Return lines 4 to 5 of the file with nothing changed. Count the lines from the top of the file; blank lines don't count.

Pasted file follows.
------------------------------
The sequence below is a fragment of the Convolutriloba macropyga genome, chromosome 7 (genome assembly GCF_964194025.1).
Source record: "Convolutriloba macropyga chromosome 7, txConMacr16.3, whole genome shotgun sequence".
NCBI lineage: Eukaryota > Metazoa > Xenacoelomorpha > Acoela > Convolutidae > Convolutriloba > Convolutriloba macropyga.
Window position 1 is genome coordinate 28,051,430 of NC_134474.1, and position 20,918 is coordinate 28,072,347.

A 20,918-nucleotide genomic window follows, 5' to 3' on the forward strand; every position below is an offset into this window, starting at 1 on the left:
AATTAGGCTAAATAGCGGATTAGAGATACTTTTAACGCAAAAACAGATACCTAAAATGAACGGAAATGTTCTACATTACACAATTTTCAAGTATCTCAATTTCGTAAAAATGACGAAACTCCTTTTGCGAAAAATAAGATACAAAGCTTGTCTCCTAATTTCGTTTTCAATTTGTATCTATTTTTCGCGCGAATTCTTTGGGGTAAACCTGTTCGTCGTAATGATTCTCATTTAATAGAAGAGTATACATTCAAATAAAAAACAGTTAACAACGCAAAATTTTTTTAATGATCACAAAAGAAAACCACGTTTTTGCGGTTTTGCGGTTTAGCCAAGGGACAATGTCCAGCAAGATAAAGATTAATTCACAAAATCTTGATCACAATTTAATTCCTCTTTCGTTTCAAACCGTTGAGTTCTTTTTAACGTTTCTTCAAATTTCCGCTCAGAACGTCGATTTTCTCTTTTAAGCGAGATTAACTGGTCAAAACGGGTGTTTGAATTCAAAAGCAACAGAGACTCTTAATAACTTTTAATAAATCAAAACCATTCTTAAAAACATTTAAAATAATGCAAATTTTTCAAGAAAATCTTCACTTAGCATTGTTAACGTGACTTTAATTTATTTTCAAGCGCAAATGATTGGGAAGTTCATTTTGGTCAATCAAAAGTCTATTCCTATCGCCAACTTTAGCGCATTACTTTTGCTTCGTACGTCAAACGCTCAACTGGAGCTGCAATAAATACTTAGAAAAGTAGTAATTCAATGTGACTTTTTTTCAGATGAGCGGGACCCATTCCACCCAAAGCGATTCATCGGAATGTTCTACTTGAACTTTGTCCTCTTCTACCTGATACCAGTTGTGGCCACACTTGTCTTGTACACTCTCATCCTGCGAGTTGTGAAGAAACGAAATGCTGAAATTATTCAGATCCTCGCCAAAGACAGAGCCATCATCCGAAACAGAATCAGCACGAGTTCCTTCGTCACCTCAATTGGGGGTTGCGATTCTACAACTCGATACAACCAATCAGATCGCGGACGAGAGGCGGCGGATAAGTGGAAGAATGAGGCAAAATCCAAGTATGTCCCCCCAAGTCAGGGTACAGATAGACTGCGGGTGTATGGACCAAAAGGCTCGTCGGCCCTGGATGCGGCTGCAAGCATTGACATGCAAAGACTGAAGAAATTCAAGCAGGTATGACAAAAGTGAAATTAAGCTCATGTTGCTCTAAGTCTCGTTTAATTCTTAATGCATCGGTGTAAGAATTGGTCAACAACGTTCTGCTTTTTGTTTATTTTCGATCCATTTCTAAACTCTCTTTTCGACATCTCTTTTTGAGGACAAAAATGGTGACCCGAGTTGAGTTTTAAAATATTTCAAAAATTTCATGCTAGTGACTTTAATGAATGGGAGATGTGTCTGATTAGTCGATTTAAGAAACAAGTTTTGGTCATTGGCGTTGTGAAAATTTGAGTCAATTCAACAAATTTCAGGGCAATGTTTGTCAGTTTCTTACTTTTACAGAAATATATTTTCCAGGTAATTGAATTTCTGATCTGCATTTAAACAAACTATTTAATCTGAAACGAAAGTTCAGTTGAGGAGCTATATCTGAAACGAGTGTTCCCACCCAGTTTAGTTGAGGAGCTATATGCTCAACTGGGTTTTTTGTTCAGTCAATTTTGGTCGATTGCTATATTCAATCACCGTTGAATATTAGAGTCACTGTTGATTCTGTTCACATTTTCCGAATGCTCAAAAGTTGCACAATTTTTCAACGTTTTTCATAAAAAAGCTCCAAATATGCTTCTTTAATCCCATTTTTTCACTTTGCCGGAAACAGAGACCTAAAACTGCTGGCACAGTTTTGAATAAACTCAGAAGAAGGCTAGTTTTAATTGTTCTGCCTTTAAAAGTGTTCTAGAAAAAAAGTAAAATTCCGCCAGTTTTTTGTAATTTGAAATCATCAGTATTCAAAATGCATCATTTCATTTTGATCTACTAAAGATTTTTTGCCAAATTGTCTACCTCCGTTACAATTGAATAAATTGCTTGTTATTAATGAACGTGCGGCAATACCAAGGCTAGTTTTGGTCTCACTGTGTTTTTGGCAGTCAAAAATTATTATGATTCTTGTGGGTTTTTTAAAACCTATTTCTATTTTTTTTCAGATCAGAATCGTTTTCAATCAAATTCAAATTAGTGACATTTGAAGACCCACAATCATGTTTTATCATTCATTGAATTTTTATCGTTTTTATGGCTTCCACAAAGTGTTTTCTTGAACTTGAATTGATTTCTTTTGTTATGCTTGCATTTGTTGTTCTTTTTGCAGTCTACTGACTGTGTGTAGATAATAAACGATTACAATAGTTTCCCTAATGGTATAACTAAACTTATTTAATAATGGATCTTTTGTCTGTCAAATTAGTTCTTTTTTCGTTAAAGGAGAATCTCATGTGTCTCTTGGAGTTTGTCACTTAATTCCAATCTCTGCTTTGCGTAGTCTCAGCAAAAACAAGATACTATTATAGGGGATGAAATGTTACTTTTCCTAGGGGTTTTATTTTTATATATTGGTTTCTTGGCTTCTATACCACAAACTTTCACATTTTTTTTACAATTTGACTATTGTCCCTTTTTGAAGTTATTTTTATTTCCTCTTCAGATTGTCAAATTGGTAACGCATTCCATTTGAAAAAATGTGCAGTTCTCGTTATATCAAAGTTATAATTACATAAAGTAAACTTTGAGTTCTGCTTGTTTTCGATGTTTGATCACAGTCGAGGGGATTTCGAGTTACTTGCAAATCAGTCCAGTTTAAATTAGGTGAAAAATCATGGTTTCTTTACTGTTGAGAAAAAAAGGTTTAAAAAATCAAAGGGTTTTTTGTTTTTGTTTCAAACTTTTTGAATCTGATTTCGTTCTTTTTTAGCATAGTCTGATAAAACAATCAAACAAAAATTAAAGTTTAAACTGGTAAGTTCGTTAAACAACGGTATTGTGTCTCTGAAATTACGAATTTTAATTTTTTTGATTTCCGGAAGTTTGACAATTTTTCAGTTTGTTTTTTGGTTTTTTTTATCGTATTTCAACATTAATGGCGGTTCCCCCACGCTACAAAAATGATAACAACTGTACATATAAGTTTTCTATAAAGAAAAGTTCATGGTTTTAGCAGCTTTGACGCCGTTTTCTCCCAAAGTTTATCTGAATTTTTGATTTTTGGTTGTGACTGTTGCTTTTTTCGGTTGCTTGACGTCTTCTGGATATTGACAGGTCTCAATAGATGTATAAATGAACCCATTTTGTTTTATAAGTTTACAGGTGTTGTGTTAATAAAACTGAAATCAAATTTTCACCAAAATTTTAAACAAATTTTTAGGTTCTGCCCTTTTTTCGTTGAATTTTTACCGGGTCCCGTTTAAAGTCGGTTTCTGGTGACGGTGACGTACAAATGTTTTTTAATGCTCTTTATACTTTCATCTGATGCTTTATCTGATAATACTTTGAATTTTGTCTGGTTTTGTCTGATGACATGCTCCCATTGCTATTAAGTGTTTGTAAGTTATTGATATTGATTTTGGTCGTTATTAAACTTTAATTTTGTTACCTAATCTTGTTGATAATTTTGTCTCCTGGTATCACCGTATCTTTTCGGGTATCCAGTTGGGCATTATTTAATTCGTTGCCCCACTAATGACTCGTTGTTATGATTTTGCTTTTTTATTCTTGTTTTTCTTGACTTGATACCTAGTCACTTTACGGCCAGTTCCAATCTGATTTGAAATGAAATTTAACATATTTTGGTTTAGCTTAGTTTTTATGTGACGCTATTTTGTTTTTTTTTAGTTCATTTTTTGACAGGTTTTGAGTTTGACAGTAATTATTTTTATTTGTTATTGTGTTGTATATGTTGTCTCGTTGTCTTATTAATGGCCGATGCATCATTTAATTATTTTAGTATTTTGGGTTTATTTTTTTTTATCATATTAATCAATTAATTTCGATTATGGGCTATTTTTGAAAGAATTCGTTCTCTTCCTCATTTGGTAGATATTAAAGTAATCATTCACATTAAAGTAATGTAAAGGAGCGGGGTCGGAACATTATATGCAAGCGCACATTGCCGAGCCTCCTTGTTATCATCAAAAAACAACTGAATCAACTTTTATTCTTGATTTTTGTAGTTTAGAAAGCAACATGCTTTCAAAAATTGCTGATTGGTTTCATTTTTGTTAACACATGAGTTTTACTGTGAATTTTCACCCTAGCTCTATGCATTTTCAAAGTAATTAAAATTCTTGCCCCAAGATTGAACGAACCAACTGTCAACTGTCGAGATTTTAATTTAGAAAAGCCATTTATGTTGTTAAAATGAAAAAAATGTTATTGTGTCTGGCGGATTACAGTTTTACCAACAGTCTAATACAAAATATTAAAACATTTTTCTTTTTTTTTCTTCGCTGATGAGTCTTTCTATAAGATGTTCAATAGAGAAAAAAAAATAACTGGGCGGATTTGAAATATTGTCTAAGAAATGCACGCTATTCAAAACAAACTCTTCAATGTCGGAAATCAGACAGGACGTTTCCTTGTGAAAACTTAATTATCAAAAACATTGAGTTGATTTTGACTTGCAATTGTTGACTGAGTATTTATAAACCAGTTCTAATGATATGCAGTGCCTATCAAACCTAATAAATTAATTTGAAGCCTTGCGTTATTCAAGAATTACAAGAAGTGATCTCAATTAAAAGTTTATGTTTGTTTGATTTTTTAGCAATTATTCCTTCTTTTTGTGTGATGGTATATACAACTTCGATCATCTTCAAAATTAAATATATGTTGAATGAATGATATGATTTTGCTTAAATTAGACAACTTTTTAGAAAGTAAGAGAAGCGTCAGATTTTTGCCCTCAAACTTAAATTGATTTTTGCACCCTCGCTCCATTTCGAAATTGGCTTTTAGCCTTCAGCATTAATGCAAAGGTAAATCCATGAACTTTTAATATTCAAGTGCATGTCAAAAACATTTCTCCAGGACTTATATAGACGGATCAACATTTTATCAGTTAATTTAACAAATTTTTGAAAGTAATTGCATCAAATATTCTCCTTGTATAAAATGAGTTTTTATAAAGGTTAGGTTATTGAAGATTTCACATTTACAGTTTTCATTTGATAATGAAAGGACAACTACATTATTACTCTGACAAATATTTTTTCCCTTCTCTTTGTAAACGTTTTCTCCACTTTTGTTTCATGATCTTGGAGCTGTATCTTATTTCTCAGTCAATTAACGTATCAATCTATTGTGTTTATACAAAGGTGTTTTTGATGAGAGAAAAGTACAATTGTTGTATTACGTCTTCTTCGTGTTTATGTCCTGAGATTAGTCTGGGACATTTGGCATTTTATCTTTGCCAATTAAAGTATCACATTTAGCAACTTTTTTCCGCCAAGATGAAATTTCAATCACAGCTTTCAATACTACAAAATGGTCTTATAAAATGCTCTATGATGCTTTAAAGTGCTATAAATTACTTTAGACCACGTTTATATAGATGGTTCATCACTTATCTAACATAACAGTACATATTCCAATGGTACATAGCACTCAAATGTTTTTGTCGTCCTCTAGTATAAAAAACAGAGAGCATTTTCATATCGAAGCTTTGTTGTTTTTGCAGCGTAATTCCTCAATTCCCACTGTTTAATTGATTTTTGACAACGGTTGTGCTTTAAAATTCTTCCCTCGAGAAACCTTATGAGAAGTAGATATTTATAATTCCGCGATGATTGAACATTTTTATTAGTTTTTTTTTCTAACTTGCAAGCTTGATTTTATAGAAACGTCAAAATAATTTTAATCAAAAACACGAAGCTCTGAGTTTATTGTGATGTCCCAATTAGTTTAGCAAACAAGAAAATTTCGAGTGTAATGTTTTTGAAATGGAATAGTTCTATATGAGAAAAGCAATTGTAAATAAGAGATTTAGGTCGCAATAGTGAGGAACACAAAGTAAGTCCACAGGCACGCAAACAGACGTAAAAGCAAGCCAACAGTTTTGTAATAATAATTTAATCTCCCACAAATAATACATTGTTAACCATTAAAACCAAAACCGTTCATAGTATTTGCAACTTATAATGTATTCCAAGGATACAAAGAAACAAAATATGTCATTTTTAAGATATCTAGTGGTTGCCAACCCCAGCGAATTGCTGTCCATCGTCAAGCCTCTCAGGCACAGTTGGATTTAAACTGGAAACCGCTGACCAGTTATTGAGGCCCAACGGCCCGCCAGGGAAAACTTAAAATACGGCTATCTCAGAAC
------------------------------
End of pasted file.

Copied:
Window position 1 is genome coordinate 28,051,430 of NC_134474.1, and position 20,918 is coordinate 28,072,347.

A 20,918-nucleotide genomic window follows, 5' to 3' on the forward strand; every position below is an offset into this window, starting at 1 on the left: